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Why Time Magazine is wrong about New Jersey's cyberbullying law

(09/12/11 12:54pm)

In the latest edition of Time Magazine, author and Yale law professor Adam Cohen presents an overly simplistic portrayal of New Jersey's new "cyberbullying" law as a "model" for the nation. Cohen's method of analysis, which typifies the reasoning of many state legislators, can be reduced to this: "Bullying is a big problem.

Study shows students more supportive of free speech at school than teachers

(09/16/11 10:54am)

A national survey of teachers and students released today offers a mixed bag for civic education and free expression advocates. The survey of about 12,000 students and 900 teachers from 50 high schools across the country was conducted earlier this year with funding from the Knight Foundation.

ACLU claims Calif. district allowed "prolonged, coercive interrogations" of student journalists

(09/08/11 3:56pm)

The Davis Joint Unified School District in California is facing criticism after two high school journalists were pulled out of class and questioned by police. Alana de Hinojosa, editor in chief of The HUB newspaper at Davis High School, wrote an article last spring exploring the artistic value and criminal implications of graffiti.

TRANSPARENCY TUESDAY: Who's throwing a fiesta at taxpayer expense? FOI tips for covering the college bowl game.

(09/13/11 5:51pm)

It's college football season again, and the start of competition should also be the kickoff for sports journalists to start asking questions about the business side of major college sports. In Arizona, the Fiesta Bowl -- one of four major bowls that alternate hosting college football's Division I national championship -- is facing tough questions about its finances thanks to some aggressive public-records crunching by the Arizona Republic newspaper. Bowl organizers already were under scrutiny by Arizona's attorney general, who is looking at whether the bowl's organizing committee broke any laws by spending money on expensive gifts and entertainment for VIP's and on campaign contributions.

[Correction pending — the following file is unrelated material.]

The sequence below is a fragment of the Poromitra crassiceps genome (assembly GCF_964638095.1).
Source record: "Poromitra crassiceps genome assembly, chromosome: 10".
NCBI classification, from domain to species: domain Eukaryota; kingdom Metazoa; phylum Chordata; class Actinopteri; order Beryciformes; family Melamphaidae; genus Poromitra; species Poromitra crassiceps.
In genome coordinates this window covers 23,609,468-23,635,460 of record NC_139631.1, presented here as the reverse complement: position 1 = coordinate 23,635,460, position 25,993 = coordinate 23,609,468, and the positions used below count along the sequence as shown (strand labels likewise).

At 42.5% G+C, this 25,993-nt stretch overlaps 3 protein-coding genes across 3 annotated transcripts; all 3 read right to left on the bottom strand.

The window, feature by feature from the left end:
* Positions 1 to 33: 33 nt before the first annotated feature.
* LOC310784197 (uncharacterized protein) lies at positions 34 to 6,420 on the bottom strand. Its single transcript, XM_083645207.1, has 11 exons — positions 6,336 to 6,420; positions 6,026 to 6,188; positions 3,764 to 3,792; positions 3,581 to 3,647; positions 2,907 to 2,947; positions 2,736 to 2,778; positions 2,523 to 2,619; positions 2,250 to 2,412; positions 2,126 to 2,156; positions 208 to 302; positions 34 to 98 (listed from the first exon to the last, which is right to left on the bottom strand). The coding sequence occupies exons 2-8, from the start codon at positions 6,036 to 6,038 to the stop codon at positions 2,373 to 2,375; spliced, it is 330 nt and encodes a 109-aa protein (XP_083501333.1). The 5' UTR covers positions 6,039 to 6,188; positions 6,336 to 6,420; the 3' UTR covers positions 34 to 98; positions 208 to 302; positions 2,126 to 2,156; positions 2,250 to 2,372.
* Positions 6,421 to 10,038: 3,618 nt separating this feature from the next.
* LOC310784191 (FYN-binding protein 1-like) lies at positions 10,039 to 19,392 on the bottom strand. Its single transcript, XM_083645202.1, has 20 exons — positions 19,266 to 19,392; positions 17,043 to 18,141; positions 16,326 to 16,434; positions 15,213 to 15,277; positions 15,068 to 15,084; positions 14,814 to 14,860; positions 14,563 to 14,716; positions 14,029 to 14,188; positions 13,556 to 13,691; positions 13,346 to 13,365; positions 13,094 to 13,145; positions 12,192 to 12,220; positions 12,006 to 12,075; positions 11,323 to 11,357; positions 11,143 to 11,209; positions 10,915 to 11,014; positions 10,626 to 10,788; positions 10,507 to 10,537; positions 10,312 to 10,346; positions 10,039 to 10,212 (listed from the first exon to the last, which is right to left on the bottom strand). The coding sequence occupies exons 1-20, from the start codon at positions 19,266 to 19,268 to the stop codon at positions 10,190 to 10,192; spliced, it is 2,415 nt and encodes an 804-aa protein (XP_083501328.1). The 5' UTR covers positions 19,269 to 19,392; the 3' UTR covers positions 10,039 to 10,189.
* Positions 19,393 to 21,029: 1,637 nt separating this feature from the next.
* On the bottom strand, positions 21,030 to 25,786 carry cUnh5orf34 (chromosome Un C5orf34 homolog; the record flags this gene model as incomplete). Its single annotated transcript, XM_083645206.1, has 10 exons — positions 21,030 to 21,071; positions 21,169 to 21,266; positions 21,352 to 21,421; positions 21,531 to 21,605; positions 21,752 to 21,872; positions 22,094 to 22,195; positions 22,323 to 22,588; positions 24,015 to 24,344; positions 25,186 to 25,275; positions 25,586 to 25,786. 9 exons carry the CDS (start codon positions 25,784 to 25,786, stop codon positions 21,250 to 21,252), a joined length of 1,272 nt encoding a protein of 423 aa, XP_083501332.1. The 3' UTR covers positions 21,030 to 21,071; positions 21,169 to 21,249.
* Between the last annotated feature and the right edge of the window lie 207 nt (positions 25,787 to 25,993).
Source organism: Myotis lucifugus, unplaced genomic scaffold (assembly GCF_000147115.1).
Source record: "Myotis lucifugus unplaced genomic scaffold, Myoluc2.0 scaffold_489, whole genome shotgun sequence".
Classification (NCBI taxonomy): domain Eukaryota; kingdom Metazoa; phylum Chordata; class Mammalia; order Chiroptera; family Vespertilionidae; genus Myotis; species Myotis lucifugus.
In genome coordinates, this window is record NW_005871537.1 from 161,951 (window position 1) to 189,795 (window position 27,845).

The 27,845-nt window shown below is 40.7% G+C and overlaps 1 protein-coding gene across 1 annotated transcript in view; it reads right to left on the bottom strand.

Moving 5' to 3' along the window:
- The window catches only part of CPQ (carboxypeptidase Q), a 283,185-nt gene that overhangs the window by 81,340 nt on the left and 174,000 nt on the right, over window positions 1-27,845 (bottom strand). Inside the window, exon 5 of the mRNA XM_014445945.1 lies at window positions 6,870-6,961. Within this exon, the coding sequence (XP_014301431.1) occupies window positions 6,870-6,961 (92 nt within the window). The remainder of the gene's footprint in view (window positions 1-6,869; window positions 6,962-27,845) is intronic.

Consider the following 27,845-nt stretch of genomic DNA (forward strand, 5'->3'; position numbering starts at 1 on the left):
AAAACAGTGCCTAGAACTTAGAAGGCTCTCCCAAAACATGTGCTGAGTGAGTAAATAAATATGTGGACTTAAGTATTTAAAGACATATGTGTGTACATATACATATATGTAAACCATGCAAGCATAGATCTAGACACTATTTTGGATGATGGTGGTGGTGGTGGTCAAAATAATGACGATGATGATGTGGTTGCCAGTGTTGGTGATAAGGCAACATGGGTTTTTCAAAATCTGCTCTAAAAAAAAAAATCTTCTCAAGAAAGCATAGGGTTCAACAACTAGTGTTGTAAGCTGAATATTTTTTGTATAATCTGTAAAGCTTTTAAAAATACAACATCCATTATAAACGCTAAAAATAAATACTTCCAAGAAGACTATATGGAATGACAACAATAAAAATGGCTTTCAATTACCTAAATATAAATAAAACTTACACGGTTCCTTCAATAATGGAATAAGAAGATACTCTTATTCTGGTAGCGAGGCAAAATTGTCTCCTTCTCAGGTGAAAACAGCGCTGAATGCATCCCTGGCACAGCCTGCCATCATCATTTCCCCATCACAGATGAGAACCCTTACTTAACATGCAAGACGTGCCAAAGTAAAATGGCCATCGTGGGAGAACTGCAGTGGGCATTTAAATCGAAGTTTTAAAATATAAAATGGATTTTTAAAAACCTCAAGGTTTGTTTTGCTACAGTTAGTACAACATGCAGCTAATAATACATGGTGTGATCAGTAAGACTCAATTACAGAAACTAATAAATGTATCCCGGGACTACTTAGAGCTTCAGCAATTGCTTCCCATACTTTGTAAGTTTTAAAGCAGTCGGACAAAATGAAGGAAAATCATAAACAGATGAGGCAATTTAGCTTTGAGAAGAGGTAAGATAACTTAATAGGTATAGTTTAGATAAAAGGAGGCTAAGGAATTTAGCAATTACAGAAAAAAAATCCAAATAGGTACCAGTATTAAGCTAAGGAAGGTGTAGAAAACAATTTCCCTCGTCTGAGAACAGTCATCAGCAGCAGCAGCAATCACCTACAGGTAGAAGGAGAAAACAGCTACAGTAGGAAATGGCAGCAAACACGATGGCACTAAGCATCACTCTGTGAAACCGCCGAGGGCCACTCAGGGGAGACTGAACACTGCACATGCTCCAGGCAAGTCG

TRANSPARENCY TUESDAY: Get dialed into what's behind the sale of your college radio station

(09/20/11 4:55pm)

From Boise to Sioux Falls, student-run college radio stations are going on the auction block, a casualty of tight campus budgets that at times is rationalized by reference to declining listenership and the availability of online-only broadcasting alternatives. If your college radio station gets sold without advance warning -- especially if you are at a state institution that must obey public-records laws -- then it's time to go into document-gathering mode. First, find out whether your state has a law governing colleges and universities that requires competitive bidding before valuable state assets, such as the license and equipment of a radio station, are sold.

When it comes to public records, schools can't hide behind the insurance company

(09/22/11 4:27pm)

Despite all its good intentions, the Family Education Rights and Privacy Act has often been misused by schools to deny any number of valid open records requests, leaving a string of court cases to interpret the law. A recent decision out of Arizona ended with a judge ruling a school district couldn’t claim a FERPA exemption on a settlement agreement with a former student who was strip-searched by school officials. The history on that case goes back many years and is well worth delving into, notably the Supreme Court ruling 8-1 that the girl’s Fourth Amendment rights were violated.